The Magnolia City Council this week heard and discussed a proposal from California-based firm Bird Rides, Inc., to partner with the standup electric scooter company to operate a rental service in Magnolia. The proposal -- technically called a memorandum of understating (MOU) between the city and the scooter company -- if passed, would allow the devices to be rented and ridden throughout the city and be subject to the same rules, regulations, and travel access as local cyclists.
According to the company’s website, Bird Rides partners with cities across the nation to help implement standup electric scooters as a form of “micromobility.” The business offers rentals via its mobile app platform and collects scooters wherever they are left around a city. According to the app, the company charges a $1 rental fee, plus 39 cents per mile.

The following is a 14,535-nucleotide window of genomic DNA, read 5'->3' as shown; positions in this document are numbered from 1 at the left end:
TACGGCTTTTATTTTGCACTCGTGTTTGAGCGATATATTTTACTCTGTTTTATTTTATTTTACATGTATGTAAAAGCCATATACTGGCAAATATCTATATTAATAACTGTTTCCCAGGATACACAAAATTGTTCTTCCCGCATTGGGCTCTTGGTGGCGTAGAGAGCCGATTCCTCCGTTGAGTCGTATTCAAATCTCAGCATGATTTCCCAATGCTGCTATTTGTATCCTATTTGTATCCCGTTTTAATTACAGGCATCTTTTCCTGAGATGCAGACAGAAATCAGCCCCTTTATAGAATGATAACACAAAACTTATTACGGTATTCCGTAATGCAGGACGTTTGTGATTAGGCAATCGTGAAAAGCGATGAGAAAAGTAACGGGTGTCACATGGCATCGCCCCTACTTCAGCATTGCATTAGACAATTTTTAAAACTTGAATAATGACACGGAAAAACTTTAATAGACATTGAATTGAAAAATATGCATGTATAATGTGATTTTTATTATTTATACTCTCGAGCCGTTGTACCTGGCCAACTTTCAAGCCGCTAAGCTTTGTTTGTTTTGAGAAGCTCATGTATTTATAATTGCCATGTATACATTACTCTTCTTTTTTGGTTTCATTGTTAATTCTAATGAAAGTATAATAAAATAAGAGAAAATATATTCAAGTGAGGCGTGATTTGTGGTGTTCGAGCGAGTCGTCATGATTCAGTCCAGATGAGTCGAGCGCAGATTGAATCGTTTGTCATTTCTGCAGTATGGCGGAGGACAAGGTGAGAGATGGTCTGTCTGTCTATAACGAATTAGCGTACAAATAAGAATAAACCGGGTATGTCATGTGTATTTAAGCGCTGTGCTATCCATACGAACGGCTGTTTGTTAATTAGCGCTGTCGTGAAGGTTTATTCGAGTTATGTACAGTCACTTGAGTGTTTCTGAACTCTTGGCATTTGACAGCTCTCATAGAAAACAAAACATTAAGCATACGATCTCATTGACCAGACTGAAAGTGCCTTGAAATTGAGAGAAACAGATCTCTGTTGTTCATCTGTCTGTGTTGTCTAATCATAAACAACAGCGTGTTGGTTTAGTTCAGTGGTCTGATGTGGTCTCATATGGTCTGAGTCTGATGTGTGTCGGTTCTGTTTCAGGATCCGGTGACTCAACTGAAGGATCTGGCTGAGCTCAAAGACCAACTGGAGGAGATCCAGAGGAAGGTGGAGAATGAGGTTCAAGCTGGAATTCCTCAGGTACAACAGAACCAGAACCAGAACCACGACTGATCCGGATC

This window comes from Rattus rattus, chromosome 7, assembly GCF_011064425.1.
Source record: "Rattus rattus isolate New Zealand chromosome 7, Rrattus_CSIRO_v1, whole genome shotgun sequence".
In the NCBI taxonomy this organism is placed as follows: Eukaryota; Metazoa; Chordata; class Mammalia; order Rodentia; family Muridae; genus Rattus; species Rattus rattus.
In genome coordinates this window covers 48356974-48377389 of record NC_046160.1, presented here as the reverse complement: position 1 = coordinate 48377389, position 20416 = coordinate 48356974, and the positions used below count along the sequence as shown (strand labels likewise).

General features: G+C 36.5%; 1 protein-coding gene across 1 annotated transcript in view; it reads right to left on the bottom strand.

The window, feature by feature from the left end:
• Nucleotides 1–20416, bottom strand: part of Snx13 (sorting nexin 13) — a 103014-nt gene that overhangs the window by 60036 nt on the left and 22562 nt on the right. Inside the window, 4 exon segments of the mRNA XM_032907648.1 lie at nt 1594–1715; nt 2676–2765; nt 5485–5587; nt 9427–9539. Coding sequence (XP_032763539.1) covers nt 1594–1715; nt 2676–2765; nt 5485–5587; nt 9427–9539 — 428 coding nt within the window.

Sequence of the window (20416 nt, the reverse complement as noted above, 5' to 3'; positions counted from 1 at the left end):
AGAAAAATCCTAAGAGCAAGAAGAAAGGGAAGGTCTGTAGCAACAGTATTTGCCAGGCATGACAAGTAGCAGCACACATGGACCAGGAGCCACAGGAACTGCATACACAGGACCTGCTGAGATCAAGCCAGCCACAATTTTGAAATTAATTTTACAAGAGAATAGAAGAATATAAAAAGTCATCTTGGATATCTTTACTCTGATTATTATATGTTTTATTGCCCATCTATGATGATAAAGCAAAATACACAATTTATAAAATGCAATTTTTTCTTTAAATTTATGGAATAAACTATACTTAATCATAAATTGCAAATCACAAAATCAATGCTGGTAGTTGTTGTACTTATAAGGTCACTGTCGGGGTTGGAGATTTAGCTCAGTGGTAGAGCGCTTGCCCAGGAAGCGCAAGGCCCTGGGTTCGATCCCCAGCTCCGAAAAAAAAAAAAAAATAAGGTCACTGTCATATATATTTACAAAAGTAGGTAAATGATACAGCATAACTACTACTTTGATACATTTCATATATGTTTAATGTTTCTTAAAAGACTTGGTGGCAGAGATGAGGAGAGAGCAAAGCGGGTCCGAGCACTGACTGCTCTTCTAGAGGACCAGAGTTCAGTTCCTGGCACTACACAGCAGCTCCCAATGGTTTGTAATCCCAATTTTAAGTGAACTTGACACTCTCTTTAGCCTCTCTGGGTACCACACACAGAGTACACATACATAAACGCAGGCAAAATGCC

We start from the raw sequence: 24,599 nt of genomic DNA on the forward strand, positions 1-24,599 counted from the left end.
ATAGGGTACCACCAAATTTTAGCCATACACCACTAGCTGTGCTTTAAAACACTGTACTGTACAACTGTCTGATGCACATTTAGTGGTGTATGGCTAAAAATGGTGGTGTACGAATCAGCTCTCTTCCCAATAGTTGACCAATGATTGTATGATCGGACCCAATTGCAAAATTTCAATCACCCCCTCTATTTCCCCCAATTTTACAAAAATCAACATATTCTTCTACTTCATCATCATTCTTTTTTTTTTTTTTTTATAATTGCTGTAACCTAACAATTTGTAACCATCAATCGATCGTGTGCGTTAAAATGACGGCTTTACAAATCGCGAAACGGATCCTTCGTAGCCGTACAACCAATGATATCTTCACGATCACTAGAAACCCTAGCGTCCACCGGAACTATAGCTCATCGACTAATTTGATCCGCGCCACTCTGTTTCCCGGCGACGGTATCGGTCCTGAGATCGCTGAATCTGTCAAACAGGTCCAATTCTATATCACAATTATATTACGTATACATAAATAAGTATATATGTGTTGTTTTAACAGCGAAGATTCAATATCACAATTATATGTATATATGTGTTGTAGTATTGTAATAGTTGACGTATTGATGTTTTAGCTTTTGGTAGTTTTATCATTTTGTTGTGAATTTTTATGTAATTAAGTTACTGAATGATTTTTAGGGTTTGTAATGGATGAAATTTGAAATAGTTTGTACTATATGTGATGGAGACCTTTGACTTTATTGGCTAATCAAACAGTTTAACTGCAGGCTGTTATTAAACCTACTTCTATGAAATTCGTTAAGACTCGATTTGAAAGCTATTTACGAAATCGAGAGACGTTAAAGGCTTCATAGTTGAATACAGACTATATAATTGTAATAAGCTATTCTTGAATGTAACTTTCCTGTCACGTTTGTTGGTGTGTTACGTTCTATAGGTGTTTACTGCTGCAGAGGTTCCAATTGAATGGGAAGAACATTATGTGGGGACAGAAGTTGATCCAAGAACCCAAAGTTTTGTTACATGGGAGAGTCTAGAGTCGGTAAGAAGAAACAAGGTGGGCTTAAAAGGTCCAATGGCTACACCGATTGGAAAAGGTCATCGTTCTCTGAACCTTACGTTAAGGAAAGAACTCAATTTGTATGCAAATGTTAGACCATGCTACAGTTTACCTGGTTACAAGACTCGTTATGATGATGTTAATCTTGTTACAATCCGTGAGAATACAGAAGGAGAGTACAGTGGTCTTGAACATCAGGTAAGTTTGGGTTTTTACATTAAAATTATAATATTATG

Although the Magnolia City Council took no action on the piece of business Monday, the MOU was read aloud and a short discussion on the matter took place.
Magnolia Mayor Parnell Vann informed the Council that Bird Rides approached the city via its economic development office. The local leader stated that he did not know much else about the project other than what was in the MOU, but noted that a similar scooter program currently operates in El Dorado. The mayor also thought the Southern Arkansas University campus area would be an ideal place to house a scooter hub.
“We could base them at the university and encourage them to bring them downtown and continue to try to tie SAU into Magnolia,” said Vann.
Alderman Steve Nipper noted that SAU has housed bicycles for students for years, but not electronic scooters.